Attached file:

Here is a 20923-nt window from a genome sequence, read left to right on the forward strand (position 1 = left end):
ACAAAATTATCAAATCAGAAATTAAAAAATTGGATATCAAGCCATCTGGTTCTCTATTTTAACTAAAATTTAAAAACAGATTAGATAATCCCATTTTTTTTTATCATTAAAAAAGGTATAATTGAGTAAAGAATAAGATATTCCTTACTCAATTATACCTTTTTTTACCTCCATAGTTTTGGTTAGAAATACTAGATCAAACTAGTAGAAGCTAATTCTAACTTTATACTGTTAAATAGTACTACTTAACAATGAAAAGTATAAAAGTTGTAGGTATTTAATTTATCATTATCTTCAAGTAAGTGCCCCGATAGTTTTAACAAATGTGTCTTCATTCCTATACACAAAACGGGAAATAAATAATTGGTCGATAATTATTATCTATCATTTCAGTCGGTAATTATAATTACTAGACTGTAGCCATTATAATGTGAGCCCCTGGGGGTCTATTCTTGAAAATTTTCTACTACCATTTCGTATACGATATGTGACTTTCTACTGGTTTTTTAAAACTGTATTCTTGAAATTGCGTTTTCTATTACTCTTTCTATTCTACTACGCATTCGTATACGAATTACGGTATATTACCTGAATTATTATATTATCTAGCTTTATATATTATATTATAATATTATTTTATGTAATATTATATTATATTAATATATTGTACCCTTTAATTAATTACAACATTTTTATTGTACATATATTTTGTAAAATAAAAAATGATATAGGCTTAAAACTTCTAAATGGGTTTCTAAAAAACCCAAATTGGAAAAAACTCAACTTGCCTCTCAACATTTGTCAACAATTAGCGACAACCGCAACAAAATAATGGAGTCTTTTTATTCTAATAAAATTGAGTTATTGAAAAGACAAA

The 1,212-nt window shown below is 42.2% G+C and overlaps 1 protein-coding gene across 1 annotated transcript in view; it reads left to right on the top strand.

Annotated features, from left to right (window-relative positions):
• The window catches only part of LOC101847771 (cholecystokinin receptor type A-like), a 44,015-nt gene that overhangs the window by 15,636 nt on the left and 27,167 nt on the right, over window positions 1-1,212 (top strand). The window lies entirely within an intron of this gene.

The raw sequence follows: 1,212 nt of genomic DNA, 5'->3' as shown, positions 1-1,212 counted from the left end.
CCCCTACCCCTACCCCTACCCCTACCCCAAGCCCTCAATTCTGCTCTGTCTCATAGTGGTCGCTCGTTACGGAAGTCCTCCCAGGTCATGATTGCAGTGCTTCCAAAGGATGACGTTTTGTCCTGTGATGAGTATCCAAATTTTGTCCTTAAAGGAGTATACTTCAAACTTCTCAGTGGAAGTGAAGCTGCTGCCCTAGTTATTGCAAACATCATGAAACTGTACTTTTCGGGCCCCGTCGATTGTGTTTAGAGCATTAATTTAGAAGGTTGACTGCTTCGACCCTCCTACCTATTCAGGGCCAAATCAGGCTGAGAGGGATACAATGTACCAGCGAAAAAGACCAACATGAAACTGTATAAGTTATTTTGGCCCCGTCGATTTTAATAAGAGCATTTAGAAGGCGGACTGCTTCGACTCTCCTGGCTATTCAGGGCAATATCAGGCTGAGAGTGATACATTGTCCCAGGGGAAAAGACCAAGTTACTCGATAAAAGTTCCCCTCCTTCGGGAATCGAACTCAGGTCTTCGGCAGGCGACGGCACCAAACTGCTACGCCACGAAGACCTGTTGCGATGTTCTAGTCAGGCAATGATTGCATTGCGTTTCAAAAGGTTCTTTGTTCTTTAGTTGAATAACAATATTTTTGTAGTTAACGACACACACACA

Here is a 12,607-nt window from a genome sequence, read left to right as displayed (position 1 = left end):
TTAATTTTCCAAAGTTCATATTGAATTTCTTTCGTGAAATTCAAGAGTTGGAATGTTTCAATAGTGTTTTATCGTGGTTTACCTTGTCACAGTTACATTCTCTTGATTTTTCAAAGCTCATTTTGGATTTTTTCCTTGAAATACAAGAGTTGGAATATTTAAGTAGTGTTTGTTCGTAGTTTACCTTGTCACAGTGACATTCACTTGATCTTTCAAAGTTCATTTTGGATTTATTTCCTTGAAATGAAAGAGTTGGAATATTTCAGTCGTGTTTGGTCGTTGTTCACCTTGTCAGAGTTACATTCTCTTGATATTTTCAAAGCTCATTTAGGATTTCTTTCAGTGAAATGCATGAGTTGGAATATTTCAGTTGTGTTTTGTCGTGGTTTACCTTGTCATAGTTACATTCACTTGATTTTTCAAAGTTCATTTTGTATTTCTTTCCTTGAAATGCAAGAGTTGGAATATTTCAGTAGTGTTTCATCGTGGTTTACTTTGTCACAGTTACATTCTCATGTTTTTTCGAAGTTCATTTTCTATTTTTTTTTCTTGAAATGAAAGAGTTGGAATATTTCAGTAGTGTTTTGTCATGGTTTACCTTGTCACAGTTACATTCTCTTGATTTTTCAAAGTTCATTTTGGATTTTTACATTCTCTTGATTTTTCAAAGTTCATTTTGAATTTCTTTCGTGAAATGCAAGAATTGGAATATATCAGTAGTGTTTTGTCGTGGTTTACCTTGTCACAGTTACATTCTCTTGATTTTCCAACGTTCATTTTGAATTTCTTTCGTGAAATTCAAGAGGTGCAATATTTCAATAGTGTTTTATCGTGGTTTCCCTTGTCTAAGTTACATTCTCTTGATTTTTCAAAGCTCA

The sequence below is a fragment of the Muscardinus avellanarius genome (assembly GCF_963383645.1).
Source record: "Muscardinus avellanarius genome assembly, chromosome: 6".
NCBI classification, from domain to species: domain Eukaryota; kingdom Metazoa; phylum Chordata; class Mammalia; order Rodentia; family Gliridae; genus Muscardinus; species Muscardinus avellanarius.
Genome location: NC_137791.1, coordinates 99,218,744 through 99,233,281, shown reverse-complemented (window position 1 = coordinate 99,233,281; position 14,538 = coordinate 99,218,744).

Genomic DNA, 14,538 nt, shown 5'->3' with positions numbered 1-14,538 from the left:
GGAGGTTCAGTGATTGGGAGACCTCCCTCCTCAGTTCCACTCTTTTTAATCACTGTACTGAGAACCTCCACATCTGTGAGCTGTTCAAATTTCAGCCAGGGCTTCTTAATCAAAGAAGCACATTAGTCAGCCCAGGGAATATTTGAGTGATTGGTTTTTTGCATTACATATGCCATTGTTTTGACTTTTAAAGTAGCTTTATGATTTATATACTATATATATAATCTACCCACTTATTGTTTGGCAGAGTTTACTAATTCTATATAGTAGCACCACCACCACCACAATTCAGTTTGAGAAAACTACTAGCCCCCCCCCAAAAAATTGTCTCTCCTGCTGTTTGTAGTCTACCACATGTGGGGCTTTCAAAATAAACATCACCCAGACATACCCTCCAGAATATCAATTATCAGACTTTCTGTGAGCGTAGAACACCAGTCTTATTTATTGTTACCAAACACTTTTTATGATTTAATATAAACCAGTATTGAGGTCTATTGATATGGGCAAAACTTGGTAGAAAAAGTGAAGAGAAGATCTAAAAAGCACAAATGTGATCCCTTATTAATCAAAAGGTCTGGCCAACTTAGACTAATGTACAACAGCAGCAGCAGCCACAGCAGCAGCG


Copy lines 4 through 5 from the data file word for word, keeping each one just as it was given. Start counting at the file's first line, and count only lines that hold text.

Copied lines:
Annotated features, from left to right (window-relative positions):
• The window catches only part of LOC101847771 (cholecystokinin receptor type A-like), a 44,015-nt gene that overhangs the window by 15,636 nt on the left and 27,167 nt on the right, over window positions 1-1,212 (top strand). The window lies entirely within an intron of this gene.